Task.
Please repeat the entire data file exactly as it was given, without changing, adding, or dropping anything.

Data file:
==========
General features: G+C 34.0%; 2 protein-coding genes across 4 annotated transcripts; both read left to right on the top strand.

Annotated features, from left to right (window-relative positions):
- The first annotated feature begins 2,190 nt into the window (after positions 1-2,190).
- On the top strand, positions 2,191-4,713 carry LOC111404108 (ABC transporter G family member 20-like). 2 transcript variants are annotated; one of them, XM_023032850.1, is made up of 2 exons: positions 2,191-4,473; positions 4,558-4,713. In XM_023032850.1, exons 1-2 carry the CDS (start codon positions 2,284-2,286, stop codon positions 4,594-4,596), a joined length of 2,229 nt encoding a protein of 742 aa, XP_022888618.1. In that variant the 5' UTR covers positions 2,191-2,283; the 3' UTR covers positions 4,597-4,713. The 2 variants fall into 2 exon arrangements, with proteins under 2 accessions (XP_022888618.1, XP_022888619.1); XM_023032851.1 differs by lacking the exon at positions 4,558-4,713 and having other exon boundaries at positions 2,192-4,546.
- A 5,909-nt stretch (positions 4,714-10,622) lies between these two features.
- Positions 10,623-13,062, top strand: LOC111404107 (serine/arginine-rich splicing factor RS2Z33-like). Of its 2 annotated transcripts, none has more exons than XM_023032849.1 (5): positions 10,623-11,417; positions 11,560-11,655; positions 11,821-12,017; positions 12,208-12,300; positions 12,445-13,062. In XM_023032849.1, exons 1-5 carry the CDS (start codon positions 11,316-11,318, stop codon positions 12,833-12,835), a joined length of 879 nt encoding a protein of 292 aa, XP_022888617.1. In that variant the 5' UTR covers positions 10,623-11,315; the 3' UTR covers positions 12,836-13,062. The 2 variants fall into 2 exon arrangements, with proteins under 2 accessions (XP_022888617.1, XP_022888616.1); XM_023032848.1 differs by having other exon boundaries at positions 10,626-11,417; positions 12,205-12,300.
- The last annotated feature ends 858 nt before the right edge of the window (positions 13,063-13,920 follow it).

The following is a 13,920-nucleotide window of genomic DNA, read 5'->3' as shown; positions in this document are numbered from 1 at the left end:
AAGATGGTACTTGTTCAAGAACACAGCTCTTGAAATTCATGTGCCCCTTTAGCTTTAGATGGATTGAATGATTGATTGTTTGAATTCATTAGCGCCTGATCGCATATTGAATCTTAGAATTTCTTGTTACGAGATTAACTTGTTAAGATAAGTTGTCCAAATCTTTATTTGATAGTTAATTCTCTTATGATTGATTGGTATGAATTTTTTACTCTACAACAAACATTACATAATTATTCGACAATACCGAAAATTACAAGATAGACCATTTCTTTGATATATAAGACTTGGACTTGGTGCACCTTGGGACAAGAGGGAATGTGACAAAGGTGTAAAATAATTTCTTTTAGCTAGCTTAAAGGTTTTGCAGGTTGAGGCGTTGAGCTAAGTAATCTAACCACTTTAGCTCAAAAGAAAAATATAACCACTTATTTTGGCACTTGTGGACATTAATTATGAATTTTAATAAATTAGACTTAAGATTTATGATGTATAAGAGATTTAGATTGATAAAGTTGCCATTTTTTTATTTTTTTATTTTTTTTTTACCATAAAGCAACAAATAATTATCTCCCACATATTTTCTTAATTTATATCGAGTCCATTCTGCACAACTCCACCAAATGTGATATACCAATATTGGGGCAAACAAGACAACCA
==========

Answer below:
General features: G+C 34.0%; 2 protein-coding genes across 4 annotated transcripts; both read left to right on the top strand.

Annotated features, from left to right (window-relative positions):
- The first annotated feature begins 2,190 nt into the window (after positions 1-2,190).
- On the top strand, positions 2,191-4,713 carry LOC111404108 (ABC transporter G family member 20-like). 2 transcript variants are annotated; one of them, XM_023032850.1, is made up of 2 exons: positions 2,191-4,473; positions 4,558-4,713. In XM_023032850.1, exons 1-2 carry the CDS (start codon positions 2,284-2,286, stop codon positions 4,594-4,596), a joined length of 2,229 nt encoding a protein of 742 aa, XP_022888618.1. In that variant the 5' UTR covers positions 2,191-2,283; the 3' UTR covers positions 4,597-4,713. The 2 variants fall into 2 exon arrangements, with proteins under 2 accessions (XP_022888618.1, XP_022888619.1); XM_023032851.1 differs by lacking the exon at positions 4,558-4,713 and having other exon boundaries at positions 2,192-4,546.
- A 5,909-nt stretch (positions 4,714-10,622) lies between these two features.
- Positions 10,623-13,062, top strand: LOC111404107 (serine/arginine-rich splicing factor RS2Z33-like). Of its 2 annotated transcripts, none has more exons than XM_023032849.1 (5): positions 10,623-11,417; positions 11,560-11,655; positions 11,821-12,017; positions 12,208-12,300; positions 12,445-13,062. In XM_023032849.1, exons 1-5 carry the CDS (start codon positions 11,316-11,318, stop codon positions 12,833-12,835), a joined length of 879 nt encoding a protein of 292 aa, XP_022888617.1. In that variant the 5' UTR covers positions 10,623-11,315; the 3' UTR covers positions 12,836-13,062. The 2 variants fall into 2 exon arrangements, with proteins under 2 accessions (XP_022888617.1, XP_022888616.1); XM_023032848.1 differs by having other exon boundaries at positions 10,626-11,417; positions 12,205-12,300.
- The last annotated feature ends 858 nt before the right edge of the window (positions 13,063-13,920 follow it).

The following is a 13,920-nucleotide window of genomic DNA, read 5'->3' as shown; positions in this document are numbered from 1 at the left end:
AAGATGGTACTTGTTCAAGAACACAGCTCTTGAAATTCATGTGCCCCTTTAGCTTTAGATGGATTGAATGATTGATTGTTTGAATTCATTAGCGCCTGATCGCATATTGAATCTTAGAATTTCTTGTTACGAGATTAACTTGTTAAGATAAGTTGTCCAAATCTTTATTTGATAGTTAATTCTCTTATGATTGATTGGTATGAATTTTTTACTCTACAACAAACATTACATAATTATTCGACAATACCGAAAATTACAAGATAGACCATTTCTTTGATATATAAGACTTGGACTTGGTGCACCTTGGGACAAGAGGGAATGTGACAAAGGTGTAAAATAATTTCTTTTAGCTAGCTTAAAGGTTTTGCAGGTTGAGGCGTTGAGCTAAGTAATCTAACCACTTTAGCTCAAAAGAAAAATATAACCACTTATTTTGGCACTTGTGGACATTAATTATGAATTTTAATAAATTAGACTTAAGATTTATGATGTATAAGAGATTTAGATTGATAAAGTTGCCATTTTTTTATTTTTTTATTTTTTTTTTACCATAAAGCAACAAATAATTATCTCCCACATATTTTCTTAATTTATATCGAGTCCATTCTGCACAACTCCACCAAATGTGATATACCAATATTGGGGCAAACAAGACAACCA